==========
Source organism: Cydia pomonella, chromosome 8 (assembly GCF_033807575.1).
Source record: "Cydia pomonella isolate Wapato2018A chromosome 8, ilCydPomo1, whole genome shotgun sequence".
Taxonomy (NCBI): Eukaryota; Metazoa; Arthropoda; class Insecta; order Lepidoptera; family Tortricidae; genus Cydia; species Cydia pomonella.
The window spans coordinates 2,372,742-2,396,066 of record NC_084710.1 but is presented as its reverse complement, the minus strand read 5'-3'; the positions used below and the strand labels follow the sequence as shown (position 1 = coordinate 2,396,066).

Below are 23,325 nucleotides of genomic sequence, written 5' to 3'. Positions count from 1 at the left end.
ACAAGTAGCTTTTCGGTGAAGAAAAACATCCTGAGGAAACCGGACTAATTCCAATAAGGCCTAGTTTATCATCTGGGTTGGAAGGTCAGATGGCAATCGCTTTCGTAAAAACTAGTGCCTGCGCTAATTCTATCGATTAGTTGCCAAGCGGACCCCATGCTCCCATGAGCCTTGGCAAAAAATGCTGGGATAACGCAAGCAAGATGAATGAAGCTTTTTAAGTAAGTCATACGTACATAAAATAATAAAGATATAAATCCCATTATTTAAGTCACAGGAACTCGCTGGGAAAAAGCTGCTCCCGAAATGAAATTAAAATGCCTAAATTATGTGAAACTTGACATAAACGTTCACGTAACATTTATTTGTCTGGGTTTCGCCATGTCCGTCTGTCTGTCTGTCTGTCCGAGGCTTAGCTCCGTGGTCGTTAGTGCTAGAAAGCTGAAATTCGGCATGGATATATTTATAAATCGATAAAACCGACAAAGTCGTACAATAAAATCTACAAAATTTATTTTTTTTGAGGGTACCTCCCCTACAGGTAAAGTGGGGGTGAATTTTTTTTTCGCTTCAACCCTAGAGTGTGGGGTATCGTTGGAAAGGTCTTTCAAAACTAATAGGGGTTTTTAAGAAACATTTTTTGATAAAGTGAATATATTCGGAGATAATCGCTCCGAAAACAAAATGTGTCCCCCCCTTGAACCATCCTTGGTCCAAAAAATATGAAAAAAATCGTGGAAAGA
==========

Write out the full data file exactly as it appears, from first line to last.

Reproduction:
Source organism: Cydia pomonella, chromosome 8 (assembly GCF_033807575.1).
Source record: "Cydia pomonella isolate Wapato2018A chromosome 8, ilCydPomo1, whole genome shotgun sequence".
Taxonomy (NCBI): Eukaryota; Metazoa; Arthropoda; class Insecta; order Lepidoptera; family Tortricidae; genus Cydia; species Cydia pomonella.
The window spans coordinates 2,372,742-2,396,066 of record NC_084710.1 but is presented as its reverse complement, the minus strand read 5'-3'; the positions used below and the strand labels follow the sequence as shown (position 1 = coordinate 2,396,066).

Below are 23,325 nucleotides of genomic sequence, written 5' to 3'. Positions count from 1 at the left end.
ACAAGTAGCTTTTCGGTGAAGAAAAACATCCTGAGGAAACCGGACTAATTCCAATAAGGCCTAGTTTATCATCTGGGTTGGAAGGTCAGATGGCAATCGCTTTCGTAAAAACTAGTGCCTGCGCTAATTCTATCGATTAGTTGCCAAGCGGACCCCATGCTCCCATGAGCCTTGGCAAAAAATGCTGGGATAACGCAAGCAAGATGAATGAAGCTTTTTAAGTAAGTCATACGTACATAAAATAATAAAGATATAAATCCCATTATTTAAGTCACAGGAACTCGCTGGGAAAAAGCTGCTCCCGAAATGAAATTAAAATGCCTAAATTATGTGAAACTTGACATAAACGTTCACGTAACATTTATTTGTCTGGGTTTCGCCATGTCCGTCTGTCTGTCTGTCTGTCCGAGGCTTAGCTCCGTGGTCGTTAGTGCTAGAAAGCTGAAATTCGGCATGGATATATTTATAAATCGATAAAACCGACAAAGTCGTACAATAAAATCTACAAAATTTATTTTTTTTGAGGGTACCTCCCCTACAGGTAAAGTGGGGGTGAATTTTTTTTTCGCTTCAACCCTAGAGTGTGGGGTATCGTTGGAAAGGTCTTTCAAAACTAATAGGGGTTTTTAAGAAACATTTTTTGATAAAGTGAATATATTCGGAGATAATCGCTCCGAAAACAAAATGTGTCCCCCCCTTGAACCATCCTTGGTCCAAAAAATATGAAAAAAATCGTGGAAAGA